He paused, gulped the rest of his chai, glanced at his watch and got up from the rickety bench. Pursing his lips into a smile, “There, you are set for success. Follow the rules like a machine, don’t rust and when you feel overworked, leave things to sort themselves.”

Shooting a quick wave to the chaiwallah, I watched him walk into the pouring rain. His blue shirt and khaki trousers drenched and turned grey like the clouds, seemingly disappearing into oblivion.

I stay back, devouring my chai and his words.



Someday, lets sit and chat,

Over a glass of chai maybe?


On all the trivial and non trivial things,

The happiness, fun and love,

And the pain, sorrow and sadness of life,

While watching the hands of the clock melt away.


Of how we don’t need picturesque locations,

Or a vacation to enjoy the sunrise.


To share a few stories of our lives,

Under the cool shade of the trees.


Or to sit in silence for a while,

And listen to the distant laughter of the children playing,

Of the sound of water hitting against the rocky shore,

And the innumerable birds and crickets.


Last sunday I spent a few hours with myself, walking at my own pace and watching the world rush by.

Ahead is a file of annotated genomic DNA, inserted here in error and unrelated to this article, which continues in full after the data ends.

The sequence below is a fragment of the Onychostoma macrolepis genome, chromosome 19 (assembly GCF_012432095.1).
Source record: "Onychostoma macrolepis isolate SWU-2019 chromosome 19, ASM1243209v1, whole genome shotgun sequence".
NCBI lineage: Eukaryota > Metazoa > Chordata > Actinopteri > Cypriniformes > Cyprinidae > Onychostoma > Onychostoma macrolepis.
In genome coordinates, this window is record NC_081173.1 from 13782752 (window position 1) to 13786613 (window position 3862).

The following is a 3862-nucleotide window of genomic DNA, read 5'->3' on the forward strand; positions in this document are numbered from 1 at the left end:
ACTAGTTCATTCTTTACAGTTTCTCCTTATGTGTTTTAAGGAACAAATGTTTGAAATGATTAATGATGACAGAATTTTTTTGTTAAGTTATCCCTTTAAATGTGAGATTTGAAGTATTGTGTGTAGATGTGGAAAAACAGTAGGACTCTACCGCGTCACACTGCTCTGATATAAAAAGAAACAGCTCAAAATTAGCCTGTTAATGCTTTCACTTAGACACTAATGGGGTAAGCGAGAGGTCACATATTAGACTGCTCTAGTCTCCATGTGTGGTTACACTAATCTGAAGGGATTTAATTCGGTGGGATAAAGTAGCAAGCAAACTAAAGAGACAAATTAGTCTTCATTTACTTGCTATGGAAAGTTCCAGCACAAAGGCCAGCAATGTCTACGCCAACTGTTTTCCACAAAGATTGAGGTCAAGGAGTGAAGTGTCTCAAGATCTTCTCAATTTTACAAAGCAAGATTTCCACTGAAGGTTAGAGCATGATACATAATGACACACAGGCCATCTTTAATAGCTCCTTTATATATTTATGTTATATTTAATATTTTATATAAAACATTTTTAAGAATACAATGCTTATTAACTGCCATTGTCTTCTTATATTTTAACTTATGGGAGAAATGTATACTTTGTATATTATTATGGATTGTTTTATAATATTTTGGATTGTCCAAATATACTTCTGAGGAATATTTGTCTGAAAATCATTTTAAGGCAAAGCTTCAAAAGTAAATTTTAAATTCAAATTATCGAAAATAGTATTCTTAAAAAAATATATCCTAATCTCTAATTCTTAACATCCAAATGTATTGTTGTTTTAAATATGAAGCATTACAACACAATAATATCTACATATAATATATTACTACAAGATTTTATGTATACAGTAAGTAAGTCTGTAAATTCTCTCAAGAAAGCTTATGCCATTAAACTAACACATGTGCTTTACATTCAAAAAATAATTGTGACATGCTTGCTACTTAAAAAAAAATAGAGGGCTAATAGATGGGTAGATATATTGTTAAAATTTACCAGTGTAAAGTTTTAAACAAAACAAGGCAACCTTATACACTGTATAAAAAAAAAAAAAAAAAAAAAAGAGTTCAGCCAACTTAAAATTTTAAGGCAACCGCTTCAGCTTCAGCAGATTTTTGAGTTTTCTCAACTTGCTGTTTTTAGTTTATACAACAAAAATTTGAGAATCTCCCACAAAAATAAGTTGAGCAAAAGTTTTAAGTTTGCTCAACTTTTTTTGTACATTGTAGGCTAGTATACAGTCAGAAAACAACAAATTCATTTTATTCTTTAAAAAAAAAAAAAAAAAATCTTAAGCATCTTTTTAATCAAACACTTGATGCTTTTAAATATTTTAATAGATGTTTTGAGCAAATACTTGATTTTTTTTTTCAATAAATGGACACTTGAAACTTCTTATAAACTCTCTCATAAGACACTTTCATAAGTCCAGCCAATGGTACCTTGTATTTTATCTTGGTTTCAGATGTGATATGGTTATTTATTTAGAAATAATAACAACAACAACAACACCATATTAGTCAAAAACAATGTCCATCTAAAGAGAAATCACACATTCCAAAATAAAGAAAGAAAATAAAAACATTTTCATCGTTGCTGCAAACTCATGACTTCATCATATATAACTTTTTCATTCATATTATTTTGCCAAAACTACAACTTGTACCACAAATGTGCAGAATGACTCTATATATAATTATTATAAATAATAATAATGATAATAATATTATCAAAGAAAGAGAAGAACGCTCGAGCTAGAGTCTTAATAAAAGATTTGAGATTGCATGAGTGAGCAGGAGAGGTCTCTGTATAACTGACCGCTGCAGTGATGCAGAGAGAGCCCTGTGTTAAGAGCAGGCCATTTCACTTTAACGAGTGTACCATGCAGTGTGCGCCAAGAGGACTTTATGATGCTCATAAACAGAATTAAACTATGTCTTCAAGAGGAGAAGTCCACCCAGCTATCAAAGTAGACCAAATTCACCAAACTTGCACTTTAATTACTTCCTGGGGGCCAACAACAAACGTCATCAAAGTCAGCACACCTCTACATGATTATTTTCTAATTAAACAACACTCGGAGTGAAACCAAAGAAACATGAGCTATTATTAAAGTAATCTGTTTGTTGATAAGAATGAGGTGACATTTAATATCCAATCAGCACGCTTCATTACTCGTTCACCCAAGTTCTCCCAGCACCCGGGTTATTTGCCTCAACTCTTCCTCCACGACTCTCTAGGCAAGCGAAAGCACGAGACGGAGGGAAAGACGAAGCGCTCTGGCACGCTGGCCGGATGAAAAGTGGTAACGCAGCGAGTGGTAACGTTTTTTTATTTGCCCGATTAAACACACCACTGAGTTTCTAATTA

Here is where I sat for a while and let the noise in my head just be, not to sort things out, but to accept the madness the way it is! 🙂





I was nominated by Saya for writing a tale on love. Though evidently I didn’t follow the rules (as usual 😛 😀 , Sorry!! ), I decided to visit the basics of love.

The person who taught us how to love and loved us before we even knew what love was – Ma.

Short Stories – 3

final ss3 2

final ss31

final ss3

This is the 3rd part in my attempt to write a few short stories, you can find Part 1 and Part 2 here.

This edition of the short stories will probably be the closest to my heart, after many a days did I go to a movie theater and cried during the end of a movie, got drenched in the rain, sketched to my heart’s content, all in a single day and when I sat down to write, the words just came to me. I have no clue if they are good but definitely they made me smile 🙂

Feedback and constructive criticism are always welcome! 🙂